We also have businessmen and local business owners coming in for soup. We always organise our own meetings over soup, and ask other people to meet us here. It’s all about social integration. I think, when we first opened, some people were embarrassed to come in but we kept inviting them and now they are regular visitors. People will say things like, ‘I don’t know what else I would have done today’, or that they would have been at home not talking to anyone.


How did you find running your Crowdfunder project?


An absolute emotional rollercoaster! Hannah and I ran the crowdfunding project and we organised the whole thing over four sessions at the pub. However, after two weeks, we were only at about £2,000 of our £10,000 target and felt like we were already sharing like crazy. I knew that we couldn’t fail, so I just got out on the streets and went to see all of the local businesses and knocked on their doors. I said that if they gave us £50, then we would promote their business on our website and social media channels as we have quite a big reach.

Some of the businesses that I thought would give didn’t give us anything. However, one business at the end of the road quizzed me for 15 minutes and I thought, ‘This is hard work for £50!’, but I didn’t mind. Within half an hour, he had pledged £1,000 on the Union Corner project. It’s stories such as this that make it all worth it. We tell everyone that crowdfunding has huge highs and lows. Sure, the no’s do make a dent in your pride, but there’s so much more to gain.

We believe that crowdfunding is more precious than receiving a grant, as they traditionally come from organisations that you don’t have a relationship with. Whereas I know, looking at our wall of supporters, that Ann and Mary and Alex… a lot of those people, I will bump into them on the street. It doesn’t matter how much they gave us, it’s the fact that they gave us their money. That lovely connection to those people makes you want to make that money go even further. You’re much more careful with it, because it really means something. It really makes you see your community in a different way.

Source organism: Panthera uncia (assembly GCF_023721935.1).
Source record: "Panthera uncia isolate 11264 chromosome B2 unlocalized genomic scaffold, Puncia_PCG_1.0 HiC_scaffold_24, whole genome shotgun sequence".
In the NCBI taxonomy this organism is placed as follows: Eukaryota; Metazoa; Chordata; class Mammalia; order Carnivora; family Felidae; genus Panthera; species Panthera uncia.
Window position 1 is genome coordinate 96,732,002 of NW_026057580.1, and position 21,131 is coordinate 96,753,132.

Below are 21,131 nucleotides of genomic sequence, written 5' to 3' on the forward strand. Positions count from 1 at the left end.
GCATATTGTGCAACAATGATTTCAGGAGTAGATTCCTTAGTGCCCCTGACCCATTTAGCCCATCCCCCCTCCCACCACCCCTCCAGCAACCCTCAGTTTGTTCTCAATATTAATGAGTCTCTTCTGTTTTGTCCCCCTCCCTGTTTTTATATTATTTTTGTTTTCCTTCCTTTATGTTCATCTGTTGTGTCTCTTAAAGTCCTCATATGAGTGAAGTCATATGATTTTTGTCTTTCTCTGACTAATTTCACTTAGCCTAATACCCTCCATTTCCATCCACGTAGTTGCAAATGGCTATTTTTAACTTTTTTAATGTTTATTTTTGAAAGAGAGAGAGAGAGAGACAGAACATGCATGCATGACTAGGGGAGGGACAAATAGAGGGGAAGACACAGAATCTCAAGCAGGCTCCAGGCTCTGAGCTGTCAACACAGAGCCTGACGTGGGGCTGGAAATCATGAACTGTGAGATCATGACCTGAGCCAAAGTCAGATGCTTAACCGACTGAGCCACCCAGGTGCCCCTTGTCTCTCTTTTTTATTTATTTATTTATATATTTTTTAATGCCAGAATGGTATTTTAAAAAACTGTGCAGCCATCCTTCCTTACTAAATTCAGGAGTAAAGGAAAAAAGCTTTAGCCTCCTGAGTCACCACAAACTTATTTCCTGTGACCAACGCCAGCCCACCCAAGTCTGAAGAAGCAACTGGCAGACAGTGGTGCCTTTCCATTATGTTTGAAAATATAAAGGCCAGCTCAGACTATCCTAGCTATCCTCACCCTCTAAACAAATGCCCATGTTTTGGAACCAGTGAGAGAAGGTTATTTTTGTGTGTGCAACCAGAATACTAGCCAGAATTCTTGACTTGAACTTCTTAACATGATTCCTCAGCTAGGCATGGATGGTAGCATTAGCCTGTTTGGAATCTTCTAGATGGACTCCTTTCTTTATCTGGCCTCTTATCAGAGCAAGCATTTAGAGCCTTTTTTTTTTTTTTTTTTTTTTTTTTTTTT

If we didn’t receive the £5,000 in extra funding from Plymouth City Council then we wouldn’t have made it either. That was a game changer.


What are your top tips for anyone thinking about crowdfunding?


Consider All Or Nothing. I’m glad we went on All Or Nothing (you only keep the money if you reach target), otherwise we wouldn’t have gone for it so hard.


Keep reaching out. There must be some psychology behind backing a successful project, because some of my friends didn’t pledge until the very last few days.


Get out and about. We found that it wasn’t social media that got us there. Sure, social media is important, but I always say to other groups that it isn’t purely this. It’s all about face to face. They say that you have to hit someone three times before it sinks in – perhaps with email, conversation, social media. Also, don’t forget that you are the best person to go and talk about it because you really believe in your project.


Keep talking to people. Don’t be embarrassed about talking about money with people – just go and ask. People can only say no, and the first few no’s are horrid, but you get used to it and the amount of yes’s you get cancels that out.


• Want to know more about Union Corner? Check out their Crowdfunder project here.